Prime Minister Binali Yıldırım has admitted that the “State of Emergency commission” was established to prevent the victims of post-coup violations from taking their cases to the European Court of Human Rights (ECtHR).

Government decree numbered 685, one of the four decrees issued on Jan. 23, formed “Commission to Investigate State of Emergency Matters” to solve judicial cases filed against state institutions by those dismissed from state jobs, expelled from schools, retired personnel whose ranks downgraded and also owners and personnel of closed institutions, associations, trusts, syndicates, federations, confederations, private medical, educational, media institutions, including TVs, newspapers, radios, news agencies, magazines and distribution agencies.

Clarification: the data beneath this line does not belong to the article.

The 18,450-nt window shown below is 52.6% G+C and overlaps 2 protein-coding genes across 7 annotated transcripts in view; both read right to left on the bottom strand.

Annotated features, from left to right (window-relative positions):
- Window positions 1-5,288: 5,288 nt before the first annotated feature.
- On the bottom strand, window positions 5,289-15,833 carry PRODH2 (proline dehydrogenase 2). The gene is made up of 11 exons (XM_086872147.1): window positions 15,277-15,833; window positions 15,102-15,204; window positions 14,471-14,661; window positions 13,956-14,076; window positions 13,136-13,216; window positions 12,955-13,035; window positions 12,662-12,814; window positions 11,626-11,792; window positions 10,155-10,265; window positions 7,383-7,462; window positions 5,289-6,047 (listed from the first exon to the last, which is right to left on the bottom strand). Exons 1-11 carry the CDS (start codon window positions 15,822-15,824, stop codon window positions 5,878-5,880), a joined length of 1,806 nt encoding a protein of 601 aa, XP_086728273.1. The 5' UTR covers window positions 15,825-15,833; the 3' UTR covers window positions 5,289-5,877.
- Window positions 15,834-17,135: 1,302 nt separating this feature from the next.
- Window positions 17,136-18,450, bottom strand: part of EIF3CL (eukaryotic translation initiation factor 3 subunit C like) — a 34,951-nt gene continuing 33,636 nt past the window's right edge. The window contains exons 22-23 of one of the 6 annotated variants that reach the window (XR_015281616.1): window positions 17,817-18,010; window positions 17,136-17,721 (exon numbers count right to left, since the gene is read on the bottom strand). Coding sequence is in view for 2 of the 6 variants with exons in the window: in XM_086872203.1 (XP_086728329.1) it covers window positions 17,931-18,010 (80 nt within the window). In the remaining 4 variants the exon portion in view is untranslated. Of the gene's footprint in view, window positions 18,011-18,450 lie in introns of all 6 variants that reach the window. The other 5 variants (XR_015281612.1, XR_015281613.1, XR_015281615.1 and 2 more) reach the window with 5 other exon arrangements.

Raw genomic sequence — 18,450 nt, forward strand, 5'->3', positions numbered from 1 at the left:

“With this commission, we created a legal way for objections. We created an objection commission upon the possibility that these cases would be appealed at ECtHR,” Yıldırım said on Thursday.”

Kerem Altıparmak, a human rights lawyer and political science professor at Ankara University, earlier said that the formation of the commission aims to prevent human rights violation cases against the government at the ECtHR.

The commission consist of 7 members, of which 5 of them are to be appointed by the cabinet ministers while the remaining 2 by Supreme Board of Judges and Prosecutors (HSYK). According to the decree, the commission will operate for a period of 2 years.

“It means at least 250 cases in a day that has to be handled by the commission…it is not possible to handle all those cases that quick and just,” Altıparmak said.

Exhaustion of local remedies is a must for one to appeal to ECtHR.